So, how do you get customers when you don’t have any money for advertising/promotion? You get them by selling them what they can’t get anywhere else: your style.
Go create your brand. Go create your style. Give it away a few times and then start charging. Before long you’ll be the next Nate.
PS – And, after you get going: Because you’re dealing with the public, you will want to set up WBM as a real LLC or corporation so you’ve got some personal liability protection. It’s not that much work or expense, especially for an LLC, and it can literally save your bacon if Uncle Henry trips over your light pack cord or one of the bridesmaids is convinced you purposely posed her in a way that made her look overweight. An LLC will cost $500-600 including legal and state filing fees. Annual business insurance costs will vary widely, but you can probably get $1-2m liability coverage for $1,200.
I believe there are many ways to attract customers. In the very crowded wedding photography space, differentiation will be key.
As Doug pointed out, you must develop your own style, a style that will resonate with your ideal customer.
First, what do you offer?
What makes you unique? What can you offer that no one else offers? Why would a customer choose you over all the other options available?
It is critical to find ways to differentiate, especially in a very crowded industry such as wedding photography.
Second, who is your ideal customer? If you’re not sure and/or can’t articulate who they are, take some time to create their persona:
- Are they primarily female or male, or both? (Males are sometimes involved in this decision and sometimes not; sometimes the decision is up to the person paying for the wedding – read: mom/dad)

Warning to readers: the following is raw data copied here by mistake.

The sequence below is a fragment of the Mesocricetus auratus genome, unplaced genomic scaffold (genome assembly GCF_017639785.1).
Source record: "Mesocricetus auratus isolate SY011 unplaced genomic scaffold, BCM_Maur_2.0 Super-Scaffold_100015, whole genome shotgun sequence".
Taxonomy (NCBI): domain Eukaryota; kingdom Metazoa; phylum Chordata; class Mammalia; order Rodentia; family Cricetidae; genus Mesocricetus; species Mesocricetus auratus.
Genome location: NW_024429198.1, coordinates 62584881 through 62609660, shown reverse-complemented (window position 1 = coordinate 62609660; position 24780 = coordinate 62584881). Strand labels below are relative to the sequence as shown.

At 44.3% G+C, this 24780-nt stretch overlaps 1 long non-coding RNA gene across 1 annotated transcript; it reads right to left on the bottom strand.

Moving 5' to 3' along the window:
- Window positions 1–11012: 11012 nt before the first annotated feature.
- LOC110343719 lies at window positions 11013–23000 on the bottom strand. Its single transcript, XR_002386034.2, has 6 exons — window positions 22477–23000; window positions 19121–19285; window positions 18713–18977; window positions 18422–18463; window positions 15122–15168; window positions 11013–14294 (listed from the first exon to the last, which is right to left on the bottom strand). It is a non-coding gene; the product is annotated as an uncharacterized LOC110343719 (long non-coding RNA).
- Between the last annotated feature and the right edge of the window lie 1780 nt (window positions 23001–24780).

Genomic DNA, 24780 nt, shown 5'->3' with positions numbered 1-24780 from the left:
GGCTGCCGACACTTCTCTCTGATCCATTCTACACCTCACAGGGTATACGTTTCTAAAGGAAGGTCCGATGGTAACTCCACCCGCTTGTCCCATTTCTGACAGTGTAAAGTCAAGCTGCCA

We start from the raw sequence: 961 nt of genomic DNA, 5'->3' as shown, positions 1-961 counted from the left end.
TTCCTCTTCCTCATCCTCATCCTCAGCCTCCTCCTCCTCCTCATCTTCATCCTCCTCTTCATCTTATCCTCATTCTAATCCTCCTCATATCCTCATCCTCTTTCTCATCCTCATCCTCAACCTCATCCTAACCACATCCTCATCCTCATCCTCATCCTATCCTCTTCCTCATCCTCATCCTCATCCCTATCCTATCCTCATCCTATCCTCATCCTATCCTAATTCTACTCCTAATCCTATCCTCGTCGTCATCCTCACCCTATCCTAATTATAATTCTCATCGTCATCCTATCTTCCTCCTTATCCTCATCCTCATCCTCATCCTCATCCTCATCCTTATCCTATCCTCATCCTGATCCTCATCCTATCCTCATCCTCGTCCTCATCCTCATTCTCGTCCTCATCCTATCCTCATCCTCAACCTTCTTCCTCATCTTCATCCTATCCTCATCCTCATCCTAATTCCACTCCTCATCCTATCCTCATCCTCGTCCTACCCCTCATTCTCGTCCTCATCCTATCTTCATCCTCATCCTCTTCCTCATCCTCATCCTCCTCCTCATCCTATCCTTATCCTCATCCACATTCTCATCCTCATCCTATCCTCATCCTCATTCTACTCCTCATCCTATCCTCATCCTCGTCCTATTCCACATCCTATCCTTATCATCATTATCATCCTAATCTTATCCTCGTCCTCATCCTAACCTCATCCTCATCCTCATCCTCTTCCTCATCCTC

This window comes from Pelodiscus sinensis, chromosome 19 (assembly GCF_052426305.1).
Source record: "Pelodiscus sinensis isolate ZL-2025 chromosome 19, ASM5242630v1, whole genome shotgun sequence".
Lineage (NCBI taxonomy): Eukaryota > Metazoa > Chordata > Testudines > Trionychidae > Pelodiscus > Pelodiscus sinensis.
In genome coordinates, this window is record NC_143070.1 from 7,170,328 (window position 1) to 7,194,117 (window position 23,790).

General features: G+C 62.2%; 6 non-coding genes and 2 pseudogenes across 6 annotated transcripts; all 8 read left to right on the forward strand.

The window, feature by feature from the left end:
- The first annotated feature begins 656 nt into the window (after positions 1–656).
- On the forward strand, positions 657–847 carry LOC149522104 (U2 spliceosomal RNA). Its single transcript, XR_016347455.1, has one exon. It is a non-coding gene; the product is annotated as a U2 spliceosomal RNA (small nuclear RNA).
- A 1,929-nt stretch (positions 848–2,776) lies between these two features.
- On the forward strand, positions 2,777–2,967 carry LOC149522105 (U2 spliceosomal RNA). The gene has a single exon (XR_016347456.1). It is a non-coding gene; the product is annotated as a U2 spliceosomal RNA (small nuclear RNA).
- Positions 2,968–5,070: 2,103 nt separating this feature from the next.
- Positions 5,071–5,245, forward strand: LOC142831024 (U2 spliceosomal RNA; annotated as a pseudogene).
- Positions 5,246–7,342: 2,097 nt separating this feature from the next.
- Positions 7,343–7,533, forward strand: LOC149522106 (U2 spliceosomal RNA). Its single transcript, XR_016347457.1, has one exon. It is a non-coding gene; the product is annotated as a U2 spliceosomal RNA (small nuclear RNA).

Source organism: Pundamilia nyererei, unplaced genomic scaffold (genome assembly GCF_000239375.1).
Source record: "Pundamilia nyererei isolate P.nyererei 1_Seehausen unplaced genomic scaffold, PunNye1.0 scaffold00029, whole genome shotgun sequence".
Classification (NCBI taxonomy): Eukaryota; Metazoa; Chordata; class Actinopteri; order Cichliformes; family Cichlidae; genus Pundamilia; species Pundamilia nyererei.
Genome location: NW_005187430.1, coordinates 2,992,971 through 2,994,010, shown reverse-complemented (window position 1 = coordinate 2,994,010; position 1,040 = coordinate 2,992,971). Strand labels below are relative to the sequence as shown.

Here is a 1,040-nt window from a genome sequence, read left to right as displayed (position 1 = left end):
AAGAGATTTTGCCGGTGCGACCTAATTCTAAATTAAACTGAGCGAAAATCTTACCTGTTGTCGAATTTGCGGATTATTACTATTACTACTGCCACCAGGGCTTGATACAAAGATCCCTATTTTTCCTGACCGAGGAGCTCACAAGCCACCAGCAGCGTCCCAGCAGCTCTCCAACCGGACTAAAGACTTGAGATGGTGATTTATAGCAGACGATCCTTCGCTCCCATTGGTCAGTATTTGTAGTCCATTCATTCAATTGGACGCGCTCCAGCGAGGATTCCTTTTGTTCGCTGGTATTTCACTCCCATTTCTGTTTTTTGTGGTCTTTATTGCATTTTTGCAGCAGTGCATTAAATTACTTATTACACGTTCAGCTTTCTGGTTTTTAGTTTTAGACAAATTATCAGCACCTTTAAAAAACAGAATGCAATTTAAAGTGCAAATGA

- How old are your customers?
- Are they first-timers (meaning first marriage vs. second, third, fourth marriages)?
- How much do they make annually (their ability to pay your rates is key)?
- Where do they live (are you willing to travel or do you prefer to work within a certain radius to your office/studio)?
- Are they free-spirited and attracted to innovative, even crazy, shots? Or, are they conservative and more interested in the “standard” shot list?
- Other traits, considerations?
The goal here is to clearly define who the ideal customer is for what you offer. If, for example, you will be bored to tears working with a “standard” shot list, then you will want to create your own shot lists. That offering must match the person you are selling it to. If you offer underwater wedding photography, your customers are those who would want to get married in that manner.
The goal is not to be everything to all people. The goal is to define who you are and what you offer, and to define the ideal customer for that offering.